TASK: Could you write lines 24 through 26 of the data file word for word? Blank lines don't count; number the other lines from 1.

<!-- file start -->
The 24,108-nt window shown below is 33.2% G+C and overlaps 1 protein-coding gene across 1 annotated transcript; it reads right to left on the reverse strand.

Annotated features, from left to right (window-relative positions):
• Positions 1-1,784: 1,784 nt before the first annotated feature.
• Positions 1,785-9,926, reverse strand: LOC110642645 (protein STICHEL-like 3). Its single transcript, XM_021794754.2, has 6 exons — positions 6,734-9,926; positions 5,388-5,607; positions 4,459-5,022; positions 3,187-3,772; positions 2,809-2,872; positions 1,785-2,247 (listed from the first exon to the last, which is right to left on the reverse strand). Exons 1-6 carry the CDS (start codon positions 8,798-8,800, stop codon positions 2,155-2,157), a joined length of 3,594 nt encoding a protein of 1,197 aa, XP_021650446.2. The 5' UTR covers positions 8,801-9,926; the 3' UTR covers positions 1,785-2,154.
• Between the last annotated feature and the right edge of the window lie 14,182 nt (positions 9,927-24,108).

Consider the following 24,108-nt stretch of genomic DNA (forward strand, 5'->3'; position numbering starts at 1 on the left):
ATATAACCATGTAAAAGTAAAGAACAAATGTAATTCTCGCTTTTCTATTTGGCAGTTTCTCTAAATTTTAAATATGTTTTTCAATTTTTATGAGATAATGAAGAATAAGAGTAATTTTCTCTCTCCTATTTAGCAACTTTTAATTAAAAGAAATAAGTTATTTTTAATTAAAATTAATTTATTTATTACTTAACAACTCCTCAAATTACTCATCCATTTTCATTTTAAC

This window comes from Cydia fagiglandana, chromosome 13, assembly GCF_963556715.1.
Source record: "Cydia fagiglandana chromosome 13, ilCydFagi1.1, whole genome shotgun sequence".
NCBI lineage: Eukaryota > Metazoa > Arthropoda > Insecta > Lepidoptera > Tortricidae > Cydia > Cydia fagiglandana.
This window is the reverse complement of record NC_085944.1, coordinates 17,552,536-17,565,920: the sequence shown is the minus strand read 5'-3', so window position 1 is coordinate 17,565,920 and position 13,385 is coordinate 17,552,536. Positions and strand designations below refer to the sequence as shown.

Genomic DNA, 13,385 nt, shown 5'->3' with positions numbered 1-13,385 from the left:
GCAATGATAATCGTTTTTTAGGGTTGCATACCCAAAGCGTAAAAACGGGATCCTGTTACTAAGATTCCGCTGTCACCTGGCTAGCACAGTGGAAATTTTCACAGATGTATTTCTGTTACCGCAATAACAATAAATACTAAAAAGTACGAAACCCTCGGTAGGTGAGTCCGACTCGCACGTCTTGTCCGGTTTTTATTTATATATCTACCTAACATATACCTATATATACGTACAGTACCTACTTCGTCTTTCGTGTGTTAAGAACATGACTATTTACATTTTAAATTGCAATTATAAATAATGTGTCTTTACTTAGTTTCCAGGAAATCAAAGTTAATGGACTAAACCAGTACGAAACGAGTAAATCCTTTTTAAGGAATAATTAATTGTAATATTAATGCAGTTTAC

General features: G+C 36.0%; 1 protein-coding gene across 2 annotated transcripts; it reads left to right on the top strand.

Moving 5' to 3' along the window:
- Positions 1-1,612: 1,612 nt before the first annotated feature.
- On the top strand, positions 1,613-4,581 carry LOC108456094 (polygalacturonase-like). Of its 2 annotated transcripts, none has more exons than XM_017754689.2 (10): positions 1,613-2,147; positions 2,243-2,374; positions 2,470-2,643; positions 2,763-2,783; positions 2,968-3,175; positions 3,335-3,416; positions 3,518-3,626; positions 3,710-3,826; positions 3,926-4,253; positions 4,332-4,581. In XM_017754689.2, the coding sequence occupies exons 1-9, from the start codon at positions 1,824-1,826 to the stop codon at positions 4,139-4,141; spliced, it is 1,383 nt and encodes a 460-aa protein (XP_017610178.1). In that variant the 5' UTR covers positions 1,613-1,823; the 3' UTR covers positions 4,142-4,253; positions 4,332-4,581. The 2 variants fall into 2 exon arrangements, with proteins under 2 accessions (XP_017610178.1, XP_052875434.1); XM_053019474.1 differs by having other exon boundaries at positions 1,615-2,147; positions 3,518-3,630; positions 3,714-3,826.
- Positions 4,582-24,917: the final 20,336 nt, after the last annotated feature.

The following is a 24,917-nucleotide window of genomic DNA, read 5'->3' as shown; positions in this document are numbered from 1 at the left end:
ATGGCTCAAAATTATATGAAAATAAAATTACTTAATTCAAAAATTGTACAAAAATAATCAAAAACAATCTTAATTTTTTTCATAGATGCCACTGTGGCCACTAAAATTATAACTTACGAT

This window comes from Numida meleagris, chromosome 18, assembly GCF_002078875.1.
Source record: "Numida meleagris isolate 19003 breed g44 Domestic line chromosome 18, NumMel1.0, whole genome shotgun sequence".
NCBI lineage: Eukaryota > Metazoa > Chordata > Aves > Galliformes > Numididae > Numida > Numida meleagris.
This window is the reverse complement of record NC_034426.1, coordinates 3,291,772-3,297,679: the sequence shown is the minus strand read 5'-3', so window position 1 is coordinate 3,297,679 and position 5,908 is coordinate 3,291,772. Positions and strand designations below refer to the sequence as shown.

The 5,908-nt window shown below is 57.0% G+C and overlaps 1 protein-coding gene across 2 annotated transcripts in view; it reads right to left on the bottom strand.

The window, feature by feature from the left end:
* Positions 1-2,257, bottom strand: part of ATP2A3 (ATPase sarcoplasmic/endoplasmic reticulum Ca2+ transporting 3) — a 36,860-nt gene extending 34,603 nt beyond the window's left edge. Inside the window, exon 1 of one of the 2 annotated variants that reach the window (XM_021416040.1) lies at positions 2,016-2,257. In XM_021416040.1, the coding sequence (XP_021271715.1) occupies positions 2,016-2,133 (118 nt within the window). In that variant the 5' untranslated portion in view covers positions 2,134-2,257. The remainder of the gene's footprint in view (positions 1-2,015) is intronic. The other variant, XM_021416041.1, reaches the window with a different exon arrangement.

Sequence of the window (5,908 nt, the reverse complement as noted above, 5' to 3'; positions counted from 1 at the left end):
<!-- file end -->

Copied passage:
This window is the reverse complement of record NC_034426.1, coordinates 3,291,772-3,297,679: the sequence shown is the minus strand read 5'-3', so window position 1 is coordinate 3,297,679 and position 5,908 is coordinate 3,291,772. Positions and strand designations below refer to the sequence as shown.

The 5,908-nt window shown below is 57.0% G+C and overlaps 1 protein-coding gene across 2 annotated transcripts in view; it reads right to left on the bottom strand.

The window, feature by feature from the left end: